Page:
4. HOW is the material being handled and stored? Assess how the material is being moved and handled, and how this can be improved for safety. For example, it may be safer to move a pallet with one large container than a pallet with four smaller drums. Also assess how it is being stored and the environmental conditions it requires for maximum safety. This requires reviewing local, state and federal regulations in addition to a manufacturer’s specifications. For example, according to OSHA 1910.106(d)(3)(i), no more than 60 gallons of Class 1 or Class 2 liquids, nor more than 120 gallons of Class 3 liquids, may be kept in a storage cabinet.

Regularly asking these four questions makes you a proactive proponent of hazardous material safety and significantly reduces risk of accident, injury and death.

Stay tuned for our next post, which will focus on best practices for removing hazardous wastes.

Check back soon for information on removing hazardous wastes, or subscribe to the Arbill Blog. In the meantime, be sure to check out our website for more information on workplace safety guidelines, solutions and programs or contact us to learn more about Arbill.
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Hazardous Materials: Be Proactive

It’s natural to think of a hazardous material as “harmless” when it has been stored without problem for a number of years. But this natural thought process has very harmful consequences.

That’s why we’re dedicating this week’s Blog posts to information about proper storage and removal of hazardous materials. Don’t allow your company to treat hazardous materials with potentially fatal negligence.

Do you work at a company that stores drums of flammable liquids? They may have been stored in the corner of the plant for years without cause for attention, so it’s easy for both employees and employers to turn a blind eye. Unfortunately, it sometimes takes a worst-case scenario to open a company’s eyes to hazardous materials safety.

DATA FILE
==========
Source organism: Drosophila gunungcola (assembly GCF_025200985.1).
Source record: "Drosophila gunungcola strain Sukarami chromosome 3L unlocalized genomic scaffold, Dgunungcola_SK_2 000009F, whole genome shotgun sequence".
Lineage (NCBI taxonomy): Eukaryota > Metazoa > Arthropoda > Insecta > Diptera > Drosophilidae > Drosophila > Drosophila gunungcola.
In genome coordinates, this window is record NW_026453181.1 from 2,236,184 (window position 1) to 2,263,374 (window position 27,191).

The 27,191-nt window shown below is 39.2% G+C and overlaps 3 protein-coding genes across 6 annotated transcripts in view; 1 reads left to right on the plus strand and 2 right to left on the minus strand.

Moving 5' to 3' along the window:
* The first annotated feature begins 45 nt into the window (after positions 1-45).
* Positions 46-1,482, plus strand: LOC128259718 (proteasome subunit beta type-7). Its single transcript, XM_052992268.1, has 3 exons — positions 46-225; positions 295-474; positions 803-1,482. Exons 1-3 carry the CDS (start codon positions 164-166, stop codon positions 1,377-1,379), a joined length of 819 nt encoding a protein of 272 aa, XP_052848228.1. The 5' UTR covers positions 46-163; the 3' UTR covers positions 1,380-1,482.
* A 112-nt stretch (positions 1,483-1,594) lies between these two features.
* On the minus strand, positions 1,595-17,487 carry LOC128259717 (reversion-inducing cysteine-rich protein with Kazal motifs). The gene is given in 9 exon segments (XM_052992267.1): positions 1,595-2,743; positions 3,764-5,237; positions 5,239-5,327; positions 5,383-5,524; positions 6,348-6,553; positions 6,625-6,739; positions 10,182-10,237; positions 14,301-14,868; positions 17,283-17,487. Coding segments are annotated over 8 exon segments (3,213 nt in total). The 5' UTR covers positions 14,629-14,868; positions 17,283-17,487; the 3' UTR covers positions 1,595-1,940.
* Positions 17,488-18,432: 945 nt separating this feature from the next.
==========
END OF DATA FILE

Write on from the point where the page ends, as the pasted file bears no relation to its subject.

This is not melodrama or pessimism; this is pragmatic awareness. A fire or explosion costs millions of dollars of damage and claims workers' lives. In fact, improper storage and handling of flammable liquids is the leading cause of industrial fires.

Unfortunately, because of a low probability of an incident, the call for management to base a risk assessment on potential environmental impact and worst-case scenarios often takes a low priority.

Don’t let it take a toxic leak or explosion to consider safe storage and handling of hazardous materials. Be proactive -- it saves lives.

Check back soon for information on how to take a comprehensive approach in assessing the risks of storing hazardous materials.

Our next post will provide advice on how to assess the risk of hazardous materials, so check back later in the week or subscribe to the Arbill Blog. In the meantime, be sure to check out our website for more information on workplace safety guidelines, solutions and programs or contact us to learn more about Arbill.